Memories of the Twin Towers

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Reflecting on a visit of six years ago

Over the weekend, I happened upon a fascinating gallery of photographs of the World Trade Centre, taken by J. David Mitchell in June of 2001.

Yes, just three months before the world changed.

Currently working as Director, Administration and Informatics with the Newfoundland and Labrador Medical Association, David was in New York City for the conference of the International Association of Business Communicators. (That's him wearing the red Maple Leaf many reporters will recognize David from his work with the Canadian Centre for Marine Communications.) He used travel points to take along his mother and father, his sister came too, and they were touring the city together when these shots were taken.

The sixth anniversary of September 11 generated a lot of media coverage just a week ago, so I thought there might be some interest in David's images. (I, for one, am fascinated by all images of the Twin Towers, before and during 9/11.)

I contacted David, who lives in St. John's with his black Lab Joe, and requested permission to post these images. I also asked for personal reflections on his visit and his reaction to the events of 9/11. Here are his quickly written but nicely composed thoughts

Impressions from before the world changed

Photos and text by J. David Mitchell

We arrived on a Saturday afternoon and explored the Times Square area near our hotel. Early Sunday morning we rode the subway from Times Square to the World Trade Center station. Walking most streets in Manhattan leaves one speechless, but leaving the subway station at the base of the Twin Towers one easily forgets to look down... I walked into a low concrete structure, leaving a piece of my shin behind!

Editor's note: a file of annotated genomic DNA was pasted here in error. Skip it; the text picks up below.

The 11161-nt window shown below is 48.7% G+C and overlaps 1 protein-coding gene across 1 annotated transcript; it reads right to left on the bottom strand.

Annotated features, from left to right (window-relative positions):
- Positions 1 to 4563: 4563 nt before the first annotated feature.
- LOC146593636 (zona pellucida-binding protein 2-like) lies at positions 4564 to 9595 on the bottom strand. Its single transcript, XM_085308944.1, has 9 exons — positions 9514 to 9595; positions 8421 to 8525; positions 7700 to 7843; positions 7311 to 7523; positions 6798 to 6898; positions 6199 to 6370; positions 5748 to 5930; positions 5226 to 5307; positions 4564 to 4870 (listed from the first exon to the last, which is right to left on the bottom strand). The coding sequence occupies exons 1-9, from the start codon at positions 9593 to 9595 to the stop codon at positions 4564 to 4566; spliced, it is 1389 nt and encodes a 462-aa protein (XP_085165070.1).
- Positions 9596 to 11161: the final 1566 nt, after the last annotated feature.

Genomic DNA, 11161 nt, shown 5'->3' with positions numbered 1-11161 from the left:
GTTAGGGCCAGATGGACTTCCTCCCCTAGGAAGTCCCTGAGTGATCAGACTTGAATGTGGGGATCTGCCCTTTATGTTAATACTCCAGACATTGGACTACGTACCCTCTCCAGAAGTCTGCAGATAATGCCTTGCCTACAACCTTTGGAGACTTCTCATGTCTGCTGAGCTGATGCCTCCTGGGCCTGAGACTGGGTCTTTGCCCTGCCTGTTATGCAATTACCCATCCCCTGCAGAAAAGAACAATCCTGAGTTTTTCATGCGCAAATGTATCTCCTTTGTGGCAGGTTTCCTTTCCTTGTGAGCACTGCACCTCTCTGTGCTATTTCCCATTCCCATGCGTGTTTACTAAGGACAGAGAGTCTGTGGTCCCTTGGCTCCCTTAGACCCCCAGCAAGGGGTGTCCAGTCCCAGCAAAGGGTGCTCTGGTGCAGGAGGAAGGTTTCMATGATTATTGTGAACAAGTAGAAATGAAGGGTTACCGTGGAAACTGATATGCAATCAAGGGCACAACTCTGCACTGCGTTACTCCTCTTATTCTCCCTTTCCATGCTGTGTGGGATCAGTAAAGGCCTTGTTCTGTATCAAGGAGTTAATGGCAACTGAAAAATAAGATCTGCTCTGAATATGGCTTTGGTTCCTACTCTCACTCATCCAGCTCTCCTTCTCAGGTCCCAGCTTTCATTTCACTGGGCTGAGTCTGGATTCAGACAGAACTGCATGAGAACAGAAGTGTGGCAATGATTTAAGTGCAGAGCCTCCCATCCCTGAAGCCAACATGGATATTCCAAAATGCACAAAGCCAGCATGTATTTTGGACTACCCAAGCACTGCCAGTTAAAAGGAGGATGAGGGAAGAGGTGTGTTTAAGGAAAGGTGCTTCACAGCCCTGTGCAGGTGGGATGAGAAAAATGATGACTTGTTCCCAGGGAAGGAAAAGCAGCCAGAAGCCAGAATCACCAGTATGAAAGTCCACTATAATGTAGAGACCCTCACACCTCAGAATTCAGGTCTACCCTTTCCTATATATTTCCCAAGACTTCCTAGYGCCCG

We made our way to Liberty Park to take the ferry to Liberty Island and the Statue of Liberty. As the ferry moved away from the tip of Manhattan, I was struck by how much taller the Towers were over any other skyscraper in the area.

After a tour of Liberty Island and plenty of photos with the famous NYC skyline as a backdrop, we made our way back to Manhattan and began walking uptown. I suggested that we only had time to visit the top of one building and that one should be the Empire State Building given its long history and pop culture. My sister replied: "I am going inside (the Twin Towers) as I will never get the chance again!"